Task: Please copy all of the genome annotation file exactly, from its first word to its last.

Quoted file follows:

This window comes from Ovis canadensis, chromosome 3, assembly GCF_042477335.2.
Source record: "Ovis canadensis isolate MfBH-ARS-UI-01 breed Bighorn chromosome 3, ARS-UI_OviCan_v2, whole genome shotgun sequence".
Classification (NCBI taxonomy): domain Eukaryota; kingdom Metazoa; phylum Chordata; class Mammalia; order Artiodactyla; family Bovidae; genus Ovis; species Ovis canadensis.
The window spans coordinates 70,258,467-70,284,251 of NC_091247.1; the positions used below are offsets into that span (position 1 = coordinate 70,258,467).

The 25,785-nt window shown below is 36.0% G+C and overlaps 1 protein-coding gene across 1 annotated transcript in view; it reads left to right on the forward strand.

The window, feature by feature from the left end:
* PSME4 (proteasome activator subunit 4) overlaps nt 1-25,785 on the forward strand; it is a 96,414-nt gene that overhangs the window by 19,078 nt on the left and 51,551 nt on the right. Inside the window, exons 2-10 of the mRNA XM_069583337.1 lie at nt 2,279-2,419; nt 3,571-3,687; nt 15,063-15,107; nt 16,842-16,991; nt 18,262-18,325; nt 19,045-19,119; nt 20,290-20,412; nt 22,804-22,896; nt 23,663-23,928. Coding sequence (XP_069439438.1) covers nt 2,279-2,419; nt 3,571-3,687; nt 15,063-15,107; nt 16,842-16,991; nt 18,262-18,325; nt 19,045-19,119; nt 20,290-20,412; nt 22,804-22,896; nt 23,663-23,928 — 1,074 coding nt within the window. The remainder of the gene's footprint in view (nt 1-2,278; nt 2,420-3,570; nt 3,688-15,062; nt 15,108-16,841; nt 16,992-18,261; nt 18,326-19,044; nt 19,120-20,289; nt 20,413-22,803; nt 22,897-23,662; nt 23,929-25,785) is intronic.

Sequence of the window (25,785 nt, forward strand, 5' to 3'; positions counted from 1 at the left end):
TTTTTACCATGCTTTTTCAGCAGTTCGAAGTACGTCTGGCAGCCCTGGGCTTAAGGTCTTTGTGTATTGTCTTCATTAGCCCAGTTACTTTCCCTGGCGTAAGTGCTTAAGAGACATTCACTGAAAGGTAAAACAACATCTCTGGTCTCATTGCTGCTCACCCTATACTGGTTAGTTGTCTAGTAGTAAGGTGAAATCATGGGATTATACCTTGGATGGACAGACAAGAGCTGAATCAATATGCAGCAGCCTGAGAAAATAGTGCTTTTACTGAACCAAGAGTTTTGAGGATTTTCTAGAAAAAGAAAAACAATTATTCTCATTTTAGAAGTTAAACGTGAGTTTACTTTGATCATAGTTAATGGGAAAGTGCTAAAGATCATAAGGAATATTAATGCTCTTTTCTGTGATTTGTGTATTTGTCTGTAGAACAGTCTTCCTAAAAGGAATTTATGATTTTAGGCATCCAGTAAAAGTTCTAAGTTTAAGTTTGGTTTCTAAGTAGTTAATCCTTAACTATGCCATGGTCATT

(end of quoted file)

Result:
This window comes from Ovis canadensis, chromosome 3, assembly GCF_042477335.2.
Source record: "Ovis canadensis isolate MfBH-ARS-UI-01 breed Bighorn chromosome 3, ARS-UI_OviCan_v2, whole genome shotgun sequence".
Classification (NCBI taxonomy): domain Eukaryota; kingdom Metazoa; phylum Chordata; class Mammalia; order Artiodactyla; family Bovidae; genus Ovis; species Ovis canadensis.
The window spans coordinates 70,258,467-70,284,251 of NC_091247.1; the positions used below are offsets into that span (position 1 = coordinate 70,258,467).

The 25,785-nt window shown below is 36.0% G+C and overlaps 1 protein-coding gene across 1 annotated transcript in view; it reads left to right on the forward strand.

The window, feature by feature from the left end:
* PSME4 (proteasome activator subunit 4) overlaps nt 1-25,785 on the forward strand; it is a 96,414-nt gene that overhangs the window by 19,078 nt on the left and 51,551 nt on the right. Inside the window, exons 2-10 of the mRNA XM_069583337.1 lie at nt 2,279-2,419; nt 3,571-3,687; nt 15,063-15,107; nt 16,842-16,991; nt 18,262-18,325; nt 19,045-19,119; nt 20,290-20,412; nt 22,804-22,896; nt 23,663-23,928. Coding sequence (XP_069439438.1) covers nt 2,279-2,419; nt 3,571-3,687; nt 15,063-15,107; nt 16,842-16,991; nt 18,262-18,325; nt 19,045-19,119; nt 20,290-20,412; nt 22,804-22,896; nt 23,663-23,928 — 1,074 coding nt within the window. The remainder of the gene's footprint in view (nt 1-2,278; nt 2,420-3,570; nt 3,688-15,062; nt 15,108-16,841; nt 16,992-18,261; nt 18,326-19,044; nt 19,120-20,289; nt 20,413-22,803; nt 22,897-23,662; nt 23,929-25,785) is intronic.

Sequence of the window (25,785 nt, forward strand, 5' to 3'; positions counted from 1 at the left end):
TTTTTACCATGCTTTTTCAGCAGTTCGAAGTACGTCTGGCAGCCCTGGGCTTAAGGTCTTTGTGTATTGTCTTCATTAGCCCAGTTACTTTCCCTGGCGTAAGTGCTTAAGAGACATTCACTGAAAGGTAAAACAACATCTCTGGTCTCATTGCTGCTCACCCTATACTGGTTAGTTGTCTAGTAGTAAGGTGAAATCATGGGATTATACCTTGGATGGACAGACAAGAGCTGAATCAATATGCAGCAGCCTGAGAAAATAGTGCTTTTACTGAACCAAGAGTTTTGAGGATTTTCTAGAAAAAGAAAAACAATTATTCTCATTTTAGAAGTTAAACGTGAGTTTACTTTGATCATAGTTAATGGGAAAGTGCTAAAGATCATAAGGAATATTAATGCTCTTTTCTGTGATTTGTGTATTTGTCTGTAGAACAGTCTTCCTAAAAGGAATTTATGATTTTAGGCATCCAGTAAAAGTTCTAAGTTTAAGTTTGGTTTCTAAGTAGTTAATCCTTAACTATGCCATGGTCATT